AT DAWN WE drifted over Lake Manassas. Fifty feet above the water we saw the reflection in the placid water, a manificient hot air balloon, its colors of pink, purple and white catching the morning sun. Suspended from the balloon was a rattan basket carrying two contented passengers.
It was a scense straight from the Land of Oz. Moments later we eased over a boatload of fishermen. They were awestruck, both by the beauty of the balloon and by the dicovery that they could talk to its crew.
"Caught anything?" asked Mike Kohler, the balloon pilot.
"Not yet," came the startled reply. Then, as if responding to a message from on high, a brass struck the fisherman's line.
Such is the magic of ballooning.
The flight lasted a little less than two hours, but the sensations of the trip - of looking down, not up, at tree tops, of spotting a rabbit skitter through a corn field, of waving to pajama-clad families who rushed to their backyards - are long retained.
"It is not," said Kohler, "your everyday kind of experience."
Ballooning is not cheap. A two-hour charter flight costs $100 for one person and $150 for a twosome. The balloon's basket (carriage is the proper term) can accommodate only three adults. And, since Kohler weighs 220 pounds, he likes his twosomes light.
"If one guy weighs 170, the other has to be down near 125," he said. "A man and a woman make nice traveling companions."
It is easier to arrange a charter blloon flight on a weekday than a weekend. Students training to become certified balloon pilots often reserve the weekends. Kohler's course requires 10 hours of flying time and $950.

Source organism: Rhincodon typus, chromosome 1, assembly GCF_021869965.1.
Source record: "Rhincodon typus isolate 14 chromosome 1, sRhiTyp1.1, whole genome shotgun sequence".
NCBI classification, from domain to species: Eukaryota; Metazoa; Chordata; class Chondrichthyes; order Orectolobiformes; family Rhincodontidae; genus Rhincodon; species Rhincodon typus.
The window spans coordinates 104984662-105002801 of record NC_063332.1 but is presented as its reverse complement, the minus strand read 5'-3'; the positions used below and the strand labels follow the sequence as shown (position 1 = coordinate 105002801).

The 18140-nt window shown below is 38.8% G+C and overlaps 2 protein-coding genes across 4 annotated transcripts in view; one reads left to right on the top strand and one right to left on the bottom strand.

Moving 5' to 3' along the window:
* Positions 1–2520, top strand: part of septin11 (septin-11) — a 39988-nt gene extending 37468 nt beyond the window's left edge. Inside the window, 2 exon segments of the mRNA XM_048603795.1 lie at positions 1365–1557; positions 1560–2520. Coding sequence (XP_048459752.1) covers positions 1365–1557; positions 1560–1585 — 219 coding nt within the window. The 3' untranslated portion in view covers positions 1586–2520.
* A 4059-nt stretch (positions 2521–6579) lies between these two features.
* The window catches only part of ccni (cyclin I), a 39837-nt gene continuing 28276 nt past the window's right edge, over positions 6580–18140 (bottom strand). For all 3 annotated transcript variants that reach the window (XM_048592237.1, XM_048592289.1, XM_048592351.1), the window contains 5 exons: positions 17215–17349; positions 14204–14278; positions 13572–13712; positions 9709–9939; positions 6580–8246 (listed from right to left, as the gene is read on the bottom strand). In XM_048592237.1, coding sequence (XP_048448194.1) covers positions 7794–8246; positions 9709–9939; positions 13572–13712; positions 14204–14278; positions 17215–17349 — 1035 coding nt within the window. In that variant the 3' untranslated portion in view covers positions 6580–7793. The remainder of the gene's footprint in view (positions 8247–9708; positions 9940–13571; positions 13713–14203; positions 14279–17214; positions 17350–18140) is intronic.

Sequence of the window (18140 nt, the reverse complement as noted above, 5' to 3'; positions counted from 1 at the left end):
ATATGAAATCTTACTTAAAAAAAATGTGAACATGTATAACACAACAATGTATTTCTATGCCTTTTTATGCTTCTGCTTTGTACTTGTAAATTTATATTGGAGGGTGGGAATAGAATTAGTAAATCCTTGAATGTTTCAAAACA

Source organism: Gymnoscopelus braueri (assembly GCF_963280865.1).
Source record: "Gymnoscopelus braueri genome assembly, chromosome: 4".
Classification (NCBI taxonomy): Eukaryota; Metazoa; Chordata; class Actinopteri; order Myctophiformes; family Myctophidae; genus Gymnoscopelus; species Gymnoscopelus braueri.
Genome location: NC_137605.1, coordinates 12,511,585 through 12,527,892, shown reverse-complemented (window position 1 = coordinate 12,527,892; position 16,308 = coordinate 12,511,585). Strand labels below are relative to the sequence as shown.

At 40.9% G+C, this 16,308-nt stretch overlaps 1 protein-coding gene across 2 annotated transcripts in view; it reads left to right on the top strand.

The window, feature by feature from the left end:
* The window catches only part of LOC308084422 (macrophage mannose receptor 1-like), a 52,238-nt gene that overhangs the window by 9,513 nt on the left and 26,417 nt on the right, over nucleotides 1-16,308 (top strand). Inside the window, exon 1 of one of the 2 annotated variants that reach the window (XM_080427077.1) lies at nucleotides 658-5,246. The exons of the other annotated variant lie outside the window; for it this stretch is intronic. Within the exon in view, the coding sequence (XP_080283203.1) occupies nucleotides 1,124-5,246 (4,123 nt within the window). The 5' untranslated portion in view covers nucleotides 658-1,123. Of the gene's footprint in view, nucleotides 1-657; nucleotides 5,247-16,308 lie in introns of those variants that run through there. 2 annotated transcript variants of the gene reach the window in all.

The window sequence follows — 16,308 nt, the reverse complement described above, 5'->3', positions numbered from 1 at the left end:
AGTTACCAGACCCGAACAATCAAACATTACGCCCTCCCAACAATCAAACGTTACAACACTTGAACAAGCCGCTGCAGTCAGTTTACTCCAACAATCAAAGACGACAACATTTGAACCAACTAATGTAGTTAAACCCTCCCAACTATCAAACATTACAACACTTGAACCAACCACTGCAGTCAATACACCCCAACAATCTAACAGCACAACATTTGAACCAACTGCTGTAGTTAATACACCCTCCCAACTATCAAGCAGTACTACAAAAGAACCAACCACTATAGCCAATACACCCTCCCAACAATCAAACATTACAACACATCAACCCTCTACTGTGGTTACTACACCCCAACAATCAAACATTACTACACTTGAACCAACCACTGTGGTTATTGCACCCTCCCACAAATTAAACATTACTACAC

A little over two years ago, Kohler, now 29, quit his "everyday 9-to-5 job" as a claims representative for an automobile manufacturer and began ballooning for a living. He moved to a farm in Prince William County to divide his time among cattle, horses and balloons.
But balloons get most of his attention. His overalls are decorated with advertisements for the balloons he sells. An intermediate size balloon and carriage go for $6,500, he said. His cap carries the message that he attended the national balloon championships in Indianaola, Iowa.
"When I close my eyes I see balloons," said Maria, Kohler's wife. They were married last April. "We had the reception, a bull roast, at the farm," Kohler said, and the newlyweds left for their honeymoon in a caravan of balloons.
Most balloon trips start early in the morning to avoid "thermals," the winds that rise off the earth when it gets heated by the sun. So it was 6:30 liftoff in our flight plan and the Kohlers were readying the balloon.
Maria unrolled the top of the balloon, or "envelope." Mike checked the propane tanks and lines. A burner heats the air inside the envelope and, since hot air rises, so does the balloon.
In 15 minutes, the evelope billowed over the carriage and Mike simply said "we're ready."
We eased into the sky. The burner made some noise, but there was no deafening roar, no jolt, no flashing sign demanding that we fasten seat belts.
We glided over trees, surprised a sleepy Irish Setter, spied on a garden of giant squash, stared down a bull from the safe distance of 50 feet aloft and played tag with a monarch butterfly. It was intoxicating.
Throughout the flight, Kohler kept an eye out for Maria who was on the ground driving a truck or "chase" vehicle.T"Some guys have a CB radio to keep in touch with their chase," Kohler said. "But to me that is part of ballooning . . . being cut off from the ground.
Kohler pulled a rope that released some of hot air in the balloon. We edged toward a filed.
"This looks like a good place to land," he said. "I think there is a road back to it that the truck can get to."
Quickly we skimmed the tops of trees. An oak loomed ahead.
I prepared for a crash; a loud crash, the limb-splintering, fiery kind of crash that planes have when they hit trees. But this was a balloon, a tranquil craft. Instead of ripping us asunder the tree caught us, then gently deposited us in the middle of the field.
"The trees," Kohler said with a hint of a smile, "are our brakes." CAPTION: Picture, One of the grandest sights around is the start of the annual Preakness week balloon race across the Chesapeake Bay from Sandy Point Park. To sample ballooning costs $100 ($150 for two) for an hour or two flight at Blue Ridge Balloon Port in Bristow, Va. (631-0423) or Club Washington in Alexandria (836-2000).